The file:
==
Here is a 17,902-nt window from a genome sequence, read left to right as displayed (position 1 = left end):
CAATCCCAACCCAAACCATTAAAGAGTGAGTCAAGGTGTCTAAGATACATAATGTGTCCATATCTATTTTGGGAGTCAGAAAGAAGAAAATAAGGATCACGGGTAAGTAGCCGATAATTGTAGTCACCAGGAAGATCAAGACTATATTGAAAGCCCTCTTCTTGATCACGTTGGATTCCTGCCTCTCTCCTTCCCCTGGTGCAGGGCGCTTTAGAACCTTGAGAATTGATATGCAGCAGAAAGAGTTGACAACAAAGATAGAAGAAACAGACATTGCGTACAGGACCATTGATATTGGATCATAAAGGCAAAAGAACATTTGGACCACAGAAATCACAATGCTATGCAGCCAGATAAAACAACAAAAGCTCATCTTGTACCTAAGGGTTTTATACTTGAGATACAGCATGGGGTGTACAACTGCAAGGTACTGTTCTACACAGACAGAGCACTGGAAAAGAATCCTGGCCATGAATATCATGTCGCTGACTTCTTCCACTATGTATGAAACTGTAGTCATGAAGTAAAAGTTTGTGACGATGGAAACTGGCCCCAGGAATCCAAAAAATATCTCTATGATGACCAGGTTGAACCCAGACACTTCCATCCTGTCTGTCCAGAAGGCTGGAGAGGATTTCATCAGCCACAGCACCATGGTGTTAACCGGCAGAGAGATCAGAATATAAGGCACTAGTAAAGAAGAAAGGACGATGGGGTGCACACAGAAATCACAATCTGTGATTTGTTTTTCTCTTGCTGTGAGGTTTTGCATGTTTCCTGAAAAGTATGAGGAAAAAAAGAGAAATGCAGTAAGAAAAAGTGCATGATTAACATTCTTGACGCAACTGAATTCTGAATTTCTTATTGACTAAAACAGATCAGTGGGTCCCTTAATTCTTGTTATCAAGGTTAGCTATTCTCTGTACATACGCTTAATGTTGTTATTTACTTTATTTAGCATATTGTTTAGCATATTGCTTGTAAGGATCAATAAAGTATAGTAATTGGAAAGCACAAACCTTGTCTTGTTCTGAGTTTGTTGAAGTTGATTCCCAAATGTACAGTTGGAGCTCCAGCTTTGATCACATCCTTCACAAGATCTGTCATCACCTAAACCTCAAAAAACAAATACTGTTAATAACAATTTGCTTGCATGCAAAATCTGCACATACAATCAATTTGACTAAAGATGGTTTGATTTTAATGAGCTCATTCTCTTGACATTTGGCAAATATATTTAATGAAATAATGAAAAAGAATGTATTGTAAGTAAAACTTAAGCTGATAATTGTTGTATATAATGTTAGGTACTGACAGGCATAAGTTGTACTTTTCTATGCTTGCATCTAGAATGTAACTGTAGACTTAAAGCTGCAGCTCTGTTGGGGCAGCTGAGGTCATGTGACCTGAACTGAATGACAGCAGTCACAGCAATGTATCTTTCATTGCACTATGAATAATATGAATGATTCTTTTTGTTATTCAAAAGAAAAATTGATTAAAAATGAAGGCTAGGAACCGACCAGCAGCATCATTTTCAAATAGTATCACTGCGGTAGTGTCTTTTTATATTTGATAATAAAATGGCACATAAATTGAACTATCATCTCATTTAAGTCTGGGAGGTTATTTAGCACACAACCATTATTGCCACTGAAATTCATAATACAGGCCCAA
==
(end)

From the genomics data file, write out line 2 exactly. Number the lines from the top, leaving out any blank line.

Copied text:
CAATCCCAACCCAAACCATTAAAGAGTGAGTCAAGGTGTCTAAGATACATAATGTGTCCATATCTATTTTGGGAGTCAGAAAGAAGAAAATAAGGATCACGGGTAAGTAGCCGATAATTGTAGTCACCAGGAAGATCAAGACTATATTGAAAGCCCTCTTCTTGATCACGTTGGATTCCTGCCTCTCTCCTTCCCCTGGTGCAGGGCGCTTTAGAACCTTGAGAATTGATATGCAGCAGAAAGAGTTGACAACAAAGATAGAAGAAACAGACATTGCGTACAGGACCATTGATATTGGATCATAAAGGCAAAAGAACATTTGGACCACAGAAATCACAATGCTATGCAGCCAGATAAAACAACAAAAGCTCATCTTGTACCTAAGGGTTTTATACTTGAGATACAGCATGGGGTGTACAACTGCAAGGTACTGTTCTACACAGACAGAGCACTGGAAAAGAATCCTGGCCATGAATATCATGTCGCTGACTTCTTCCACTATGTATGAAACTGTAGTCATGAAGTAAAAGTTTGTGACGATGGAAACTGGCCCCAGGAATCCAAAAAATATCTCTATGATGACCAGGTTGAACCCAGACACTTCCATCCTGTCTGTCCAGAAGGCTGGAGAGGATTTCATCAGCCACAGCACCATGGTGTTAACCGGCAGAGAGATCAGAATATAAGGCACTAGTAAAGAAGAAAGGACGATGGGGTGCACACAGAAATCACAATCTGTGATTTGTTTTTCTCTTGCTGTGAGGTTTTGCATGTTTCCTGAAAAGTATGAGGAAAAAAAGAGAAATGCAGTAAGAAAAAGTGCATGATTAACATTCTTGACGCAACTGAATTCTGAATTTCTTATTGACTAAAACAGATCAGTGGGTCCCTTAATTCTTGTTATCAAGGTTAGCTATTCTCTGTACATACGCTTAATGTTGTTATTTACTTTATTTAGCATATTGTTTAGCATATTGCTTGTAAGGATCAATAAAGTATAGTAATTGGAAAGCACAAACCTTGTCTTGTTCTGAGTTTGTTGAAGTTGATTCCCAAATGTACAGTTGGAGCTCCAGCTTTGATCACATCCTTCACAAGATCTGTCATCACCTAAACCTCAAAAAACAAATACTGTTAATAACAATTTGCTTGCATGCAAAATCTGCACATACAATCAATTTGACTAAAGATGGTTTGATTTTAATGAGCTCATTCTCTTGACATTTGGCAAATATATTTAATGAAATAATGAAAAAGAATGTATTGTAAGTAAAACTTAAGCTGATAATTGTTGTATATAATGTTAGGTACTGACAGGCATAAGTTGTACTTTTCTATGCTTGCATCTAGAATGTAACTGTAGACTTAAAGCTGCAGCTCTGTTGGGGCAGCTGAGGTCATGTGACCTGAACTGAATGACAGCAGTCACAGCAATGTATCTTTCATTGCACTATGAATAATATGAATGATTCTTTTTGTTATTCAAAAGAAAAATTGATTAAAAATGAAGGCTAGGAACCGACCAGCAGCATCATTTTCAAATAGTATCACTGCGGTAGTGTCTTTTTATATTTGATAATAAAATGGCACATAAATTGAACTATCATCTCATTTAAGTCTGGGAGGTTATTTAGCACACAACCATTATTGCCACTGAAATTCATAATACAGGCCCAA